Irregular Corneas

I recently learned that there may be something coming out soon to help us with cataract surgery in irregular corneas, which is very exciting!

But wait… what is an irregular cornea? It’s actually a little bit harder to explain that I thought it would be, because there are different patterns of regularity. The cornea is, of course, the very front of the eyeball. The most “regular” or basic cornea is one that is radially symmetric for 360 degrees. In other words, the roundness of the cornea is the same no matter the direction from center. It would be trivial to describe irregular corneas if “irregular” meant any departure from that radial symmetry, but it does not. There is also regular astigmatism. The simple analogy that is often used is that a radially symmetric cornea is similar to a round ball, like a basketball or a soccer ball. A cornea with regular astigmatism is similar to a football, in which there are two curvatures of the ball, each 90 degrees apart from the other.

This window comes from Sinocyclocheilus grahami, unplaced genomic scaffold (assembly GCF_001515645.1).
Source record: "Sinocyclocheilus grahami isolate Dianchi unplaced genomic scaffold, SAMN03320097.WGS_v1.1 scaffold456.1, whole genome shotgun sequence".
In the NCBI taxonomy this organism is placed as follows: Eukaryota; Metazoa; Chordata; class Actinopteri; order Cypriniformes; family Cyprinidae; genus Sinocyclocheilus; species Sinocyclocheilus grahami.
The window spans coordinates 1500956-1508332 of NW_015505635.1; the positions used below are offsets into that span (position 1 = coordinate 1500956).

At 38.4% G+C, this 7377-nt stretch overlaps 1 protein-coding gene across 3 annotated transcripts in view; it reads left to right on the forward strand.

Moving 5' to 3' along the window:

Anything other than those two basic shapes would be considered irregular, and of course there are an infinite number of possible corneas in the irregular category. These corneas make it difficult to calculate the power of the lens implant for cataract surgery. However, as I said, there has been FDA approval of a device that will be coming out soon to help with these situations, so stay tuned!